Peter Cohen
I was one of those kids who was too smart to pay attention in school, though of course that may mean that I am not as smart as I think I am. I am opinionated but try hard to do my homework as I do not like to be wrong. I know a lot more than most universi

Free market support for a basic income guarantee.

The existing social safety net programs such as welfare are a disastrous approach to mitigating the plight of poverty. While not the intention, the literal effect of welfare to to pay people to not work. It does not solve the problem of poverty, it institutionalizes it.

If we are to have a social safety net that actually solves the problem of poverty, we need to reverse this disincentive to participate, to be productive. The vast majority of people will find some means to be productive simply because doing so makes themselves better off. The fact that their productivity also makes the world better off is from their perspective a happy coincidence, if they are even aware of economics to that degree.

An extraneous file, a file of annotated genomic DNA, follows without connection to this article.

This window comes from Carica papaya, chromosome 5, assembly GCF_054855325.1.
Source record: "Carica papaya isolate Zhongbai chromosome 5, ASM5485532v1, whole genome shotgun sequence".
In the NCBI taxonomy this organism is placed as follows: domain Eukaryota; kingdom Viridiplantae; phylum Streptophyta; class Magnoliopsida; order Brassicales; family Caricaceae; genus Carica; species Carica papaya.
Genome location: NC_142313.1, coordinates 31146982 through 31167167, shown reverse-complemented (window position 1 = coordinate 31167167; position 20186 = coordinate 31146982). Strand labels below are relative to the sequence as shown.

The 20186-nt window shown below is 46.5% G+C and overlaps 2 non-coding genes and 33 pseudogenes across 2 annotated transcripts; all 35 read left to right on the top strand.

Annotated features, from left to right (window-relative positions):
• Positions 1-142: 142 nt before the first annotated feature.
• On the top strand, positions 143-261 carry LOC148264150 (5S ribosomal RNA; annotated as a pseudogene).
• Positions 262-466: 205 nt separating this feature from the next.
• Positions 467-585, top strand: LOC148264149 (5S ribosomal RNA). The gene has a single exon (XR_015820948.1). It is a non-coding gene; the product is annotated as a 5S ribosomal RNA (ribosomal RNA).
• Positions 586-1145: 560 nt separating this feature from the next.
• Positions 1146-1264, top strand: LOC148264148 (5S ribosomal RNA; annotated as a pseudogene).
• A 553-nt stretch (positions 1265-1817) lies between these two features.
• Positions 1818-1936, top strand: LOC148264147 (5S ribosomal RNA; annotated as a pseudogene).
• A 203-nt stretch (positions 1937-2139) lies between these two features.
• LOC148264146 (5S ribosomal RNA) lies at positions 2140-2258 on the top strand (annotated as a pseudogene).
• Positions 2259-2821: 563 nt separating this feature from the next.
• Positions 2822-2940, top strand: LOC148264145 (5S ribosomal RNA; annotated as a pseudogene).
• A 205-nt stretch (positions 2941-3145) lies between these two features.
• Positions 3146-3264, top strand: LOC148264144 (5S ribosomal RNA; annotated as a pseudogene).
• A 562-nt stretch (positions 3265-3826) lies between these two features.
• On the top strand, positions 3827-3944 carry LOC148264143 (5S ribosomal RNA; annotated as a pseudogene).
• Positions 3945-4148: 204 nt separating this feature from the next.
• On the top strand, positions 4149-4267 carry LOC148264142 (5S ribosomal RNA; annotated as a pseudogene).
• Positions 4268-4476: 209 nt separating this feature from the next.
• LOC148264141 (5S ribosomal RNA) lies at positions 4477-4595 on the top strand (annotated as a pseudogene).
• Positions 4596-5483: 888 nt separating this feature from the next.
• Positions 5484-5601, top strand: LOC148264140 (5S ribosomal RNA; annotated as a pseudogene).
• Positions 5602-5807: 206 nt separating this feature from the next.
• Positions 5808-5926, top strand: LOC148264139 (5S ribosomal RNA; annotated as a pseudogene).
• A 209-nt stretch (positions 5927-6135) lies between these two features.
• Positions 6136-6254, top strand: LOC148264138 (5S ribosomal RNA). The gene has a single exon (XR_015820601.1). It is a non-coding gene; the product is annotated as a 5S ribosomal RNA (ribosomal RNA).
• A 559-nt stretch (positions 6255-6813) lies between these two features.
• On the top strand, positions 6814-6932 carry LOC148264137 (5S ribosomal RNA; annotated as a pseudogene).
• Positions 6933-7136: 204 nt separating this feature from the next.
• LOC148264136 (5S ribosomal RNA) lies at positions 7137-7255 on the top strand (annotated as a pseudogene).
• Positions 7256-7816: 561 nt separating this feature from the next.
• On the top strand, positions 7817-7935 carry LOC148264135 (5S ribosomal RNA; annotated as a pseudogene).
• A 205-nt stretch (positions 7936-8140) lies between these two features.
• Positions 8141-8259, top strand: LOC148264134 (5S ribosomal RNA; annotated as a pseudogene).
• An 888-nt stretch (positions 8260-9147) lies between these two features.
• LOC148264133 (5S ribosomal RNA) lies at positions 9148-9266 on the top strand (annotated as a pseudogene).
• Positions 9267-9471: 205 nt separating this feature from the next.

What most of those who would object to a basic income guarantee fail to understand is that this is not a windfall giveaway that will require huge tax increases. It is perfectly feasible to structure an initial basic income guarantee that would not cost one dollar more than we currently spend on transfer income programs. This is because it would replace several of the existing biggest budget transfer income programs and use those monies in a much more productive fashion. Critically, the salient point that needs to be driven home is that the money given through the basic income guarantee is ultimately taxed back from those who do not need it, and that is how the program is able to be affordable.